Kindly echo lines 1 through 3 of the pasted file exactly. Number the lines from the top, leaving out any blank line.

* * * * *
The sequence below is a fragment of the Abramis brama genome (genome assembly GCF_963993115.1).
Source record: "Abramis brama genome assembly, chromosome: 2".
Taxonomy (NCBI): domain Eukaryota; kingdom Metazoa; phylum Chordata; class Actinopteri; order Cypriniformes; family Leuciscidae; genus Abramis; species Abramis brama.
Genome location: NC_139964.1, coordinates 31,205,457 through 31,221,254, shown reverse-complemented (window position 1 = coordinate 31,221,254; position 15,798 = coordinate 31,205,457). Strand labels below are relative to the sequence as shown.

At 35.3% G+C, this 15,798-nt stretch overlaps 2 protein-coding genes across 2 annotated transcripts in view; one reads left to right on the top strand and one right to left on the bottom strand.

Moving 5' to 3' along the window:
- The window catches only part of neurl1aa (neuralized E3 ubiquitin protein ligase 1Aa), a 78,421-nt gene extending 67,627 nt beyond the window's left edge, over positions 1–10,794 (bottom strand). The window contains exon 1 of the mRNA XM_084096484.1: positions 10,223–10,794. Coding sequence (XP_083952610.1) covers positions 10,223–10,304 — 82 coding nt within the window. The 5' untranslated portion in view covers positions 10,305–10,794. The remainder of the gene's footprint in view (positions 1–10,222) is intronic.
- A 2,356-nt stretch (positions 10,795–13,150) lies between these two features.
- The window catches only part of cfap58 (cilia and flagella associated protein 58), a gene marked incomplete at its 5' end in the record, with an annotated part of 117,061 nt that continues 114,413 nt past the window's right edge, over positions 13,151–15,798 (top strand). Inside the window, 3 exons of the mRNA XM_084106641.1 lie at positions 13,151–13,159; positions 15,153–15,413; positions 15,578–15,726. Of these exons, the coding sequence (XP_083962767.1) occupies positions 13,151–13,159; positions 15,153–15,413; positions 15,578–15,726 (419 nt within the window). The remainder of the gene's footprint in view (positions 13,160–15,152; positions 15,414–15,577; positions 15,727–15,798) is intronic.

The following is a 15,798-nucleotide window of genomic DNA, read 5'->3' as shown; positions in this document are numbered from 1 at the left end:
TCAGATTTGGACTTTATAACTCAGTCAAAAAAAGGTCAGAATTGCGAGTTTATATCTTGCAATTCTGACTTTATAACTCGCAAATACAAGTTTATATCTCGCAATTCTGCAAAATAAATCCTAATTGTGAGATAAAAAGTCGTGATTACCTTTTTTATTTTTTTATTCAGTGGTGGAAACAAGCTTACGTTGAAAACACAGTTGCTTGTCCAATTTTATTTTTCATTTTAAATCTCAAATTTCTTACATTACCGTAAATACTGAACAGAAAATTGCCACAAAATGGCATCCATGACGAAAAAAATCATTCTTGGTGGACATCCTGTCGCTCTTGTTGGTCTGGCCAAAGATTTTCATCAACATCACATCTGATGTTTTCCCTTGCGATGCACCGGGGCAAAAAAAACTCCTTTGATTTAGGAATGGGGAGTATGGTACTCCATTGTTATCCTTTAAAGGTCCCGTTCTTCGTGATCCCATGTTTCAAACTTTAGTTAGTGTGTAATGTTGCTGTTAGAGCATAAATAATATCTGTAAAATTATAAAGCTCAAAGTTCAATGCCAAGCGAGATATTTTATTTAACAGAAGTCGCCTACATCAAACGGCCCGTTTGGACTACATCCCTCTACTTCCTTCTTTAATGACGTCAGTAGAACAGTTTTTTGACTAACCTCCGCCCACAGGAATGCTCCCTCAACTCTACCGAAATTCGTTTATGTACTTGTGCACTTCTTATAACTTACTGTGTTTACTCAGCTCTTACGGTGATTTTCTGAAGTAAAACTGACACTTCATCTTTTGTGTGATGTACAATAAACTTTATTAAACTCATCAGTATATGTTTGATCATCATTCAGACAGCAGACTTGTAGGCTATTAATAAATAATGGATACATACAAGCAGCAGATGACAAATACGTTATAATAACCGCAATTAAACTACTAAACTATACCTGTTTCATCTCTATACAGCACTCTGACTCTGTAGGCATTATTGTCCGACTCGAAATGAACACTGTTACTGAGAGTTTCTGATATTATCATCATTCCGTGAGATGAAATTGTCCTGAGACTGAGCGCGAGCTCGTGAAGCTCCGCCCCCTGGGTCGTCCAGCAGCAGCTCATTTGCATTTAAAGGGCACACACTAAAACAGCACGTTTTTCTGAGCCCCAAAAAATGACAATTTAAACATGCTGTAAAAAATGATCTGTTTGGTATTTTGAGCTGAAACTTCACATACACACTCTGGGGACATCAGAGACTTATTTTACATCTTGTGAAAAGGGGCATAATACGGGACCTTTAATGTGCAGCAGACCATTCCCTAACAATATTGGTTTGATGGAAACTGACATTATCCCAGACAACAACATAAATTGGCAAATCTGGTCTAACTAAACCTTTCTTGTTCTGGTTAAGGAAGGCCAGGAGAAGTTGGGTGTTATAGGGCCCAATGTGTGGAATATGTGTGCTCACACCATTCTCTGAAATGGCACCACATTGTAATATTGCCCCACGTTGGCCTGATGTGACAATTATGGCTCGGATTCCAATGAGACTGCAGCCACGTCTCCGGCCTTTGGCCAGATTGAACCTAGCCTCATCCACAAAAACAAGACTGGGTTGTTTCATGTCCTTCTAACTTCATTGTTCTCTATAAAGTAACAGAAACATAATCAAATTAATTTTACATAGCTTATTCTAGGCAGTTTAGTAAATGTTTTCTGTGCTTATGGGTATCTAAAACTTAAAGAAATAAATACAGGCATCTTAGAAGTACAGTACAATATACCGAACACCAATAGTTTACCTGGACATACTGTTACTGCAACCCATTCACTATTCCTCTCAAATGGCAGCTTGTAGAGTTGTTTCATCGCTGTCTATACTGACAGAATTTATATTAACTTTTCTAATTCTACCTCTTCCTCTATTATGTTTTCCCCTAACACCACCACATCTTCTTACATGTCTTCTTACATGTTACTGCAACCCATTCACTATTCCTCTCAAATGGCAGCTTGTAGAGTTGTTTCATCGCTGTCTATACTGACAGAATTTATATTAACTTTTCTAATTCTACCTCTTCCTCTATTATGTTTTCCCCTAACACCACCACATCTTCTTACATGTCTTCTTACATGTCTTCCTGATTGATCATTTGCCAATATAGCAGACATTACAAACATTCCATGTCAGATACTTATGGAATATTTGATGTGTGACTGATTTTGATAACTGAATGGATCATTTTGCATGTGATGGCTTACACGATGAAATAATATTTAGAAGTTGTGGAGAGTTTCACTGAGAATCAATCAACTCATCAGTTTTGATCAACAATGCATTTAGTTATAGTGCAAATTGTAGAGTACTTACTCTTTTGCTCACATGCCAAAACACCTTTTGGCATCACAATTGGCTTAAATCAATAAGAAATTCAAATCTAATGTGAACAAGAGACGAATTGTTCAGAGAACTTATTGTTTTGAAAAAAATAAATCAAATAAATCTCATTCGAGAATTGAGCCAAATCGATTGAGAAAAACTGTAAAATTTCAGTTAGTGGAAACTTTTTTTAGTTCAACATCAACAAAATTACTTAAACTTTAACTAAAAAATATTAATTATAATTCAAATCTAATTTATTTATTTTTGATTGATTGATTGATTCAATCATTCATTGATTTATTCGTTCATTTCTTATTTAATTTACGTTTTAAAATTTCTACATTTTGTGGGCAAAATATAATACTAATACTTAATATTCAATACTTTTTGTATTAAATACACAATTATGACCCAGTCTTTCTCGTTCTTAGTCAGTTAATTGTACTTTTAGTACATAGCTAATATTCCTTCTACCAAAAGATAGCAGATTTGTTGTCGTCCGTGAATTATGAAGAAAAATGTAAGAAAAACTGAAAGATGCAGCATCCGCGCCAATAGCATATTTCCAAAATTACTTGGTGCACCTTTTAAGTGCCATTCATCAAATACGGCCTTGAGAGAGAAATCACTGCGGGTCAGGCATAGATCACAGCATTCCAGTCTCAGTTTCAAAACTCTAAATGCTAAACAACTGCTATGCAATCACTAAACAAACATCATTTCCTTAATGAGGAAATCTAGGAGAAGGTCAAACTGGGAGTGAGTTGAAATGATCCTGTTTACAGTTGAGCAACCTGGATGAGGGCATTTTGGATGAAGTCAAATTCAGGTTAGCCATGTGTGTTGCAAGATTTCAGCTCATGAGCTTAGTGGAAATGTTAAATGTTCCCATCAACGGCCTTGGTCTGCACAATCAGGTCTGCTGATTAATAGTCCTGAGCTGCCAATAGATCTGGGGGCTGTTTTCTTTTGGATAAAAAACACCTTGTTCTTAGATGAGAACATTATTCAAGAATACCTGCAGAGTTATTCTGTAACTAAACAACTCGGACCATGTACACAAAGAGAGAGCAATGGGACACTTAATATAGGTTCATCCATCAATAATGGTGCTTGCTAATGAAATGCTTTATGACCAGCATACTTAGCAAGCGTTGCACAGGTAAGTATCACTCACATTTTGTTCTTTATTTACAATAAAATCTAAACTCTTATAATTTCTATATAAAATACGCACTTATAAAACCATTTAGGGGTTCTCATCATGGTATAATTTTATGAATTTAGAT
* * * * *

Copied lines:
The sequence below is a fragment of the Abramis brama genome (genome assembly GCF_963993115.1).
Source record: "Abramis brama genome assembly, chromosome: 2".
Taxonomy (NCBI): domain Eukaryota; kingdom Metazoa; phylum Chordata; class Actinopteri; order Cypriniformes; family Leuciscidae; genus Abramis; species Abramis brama.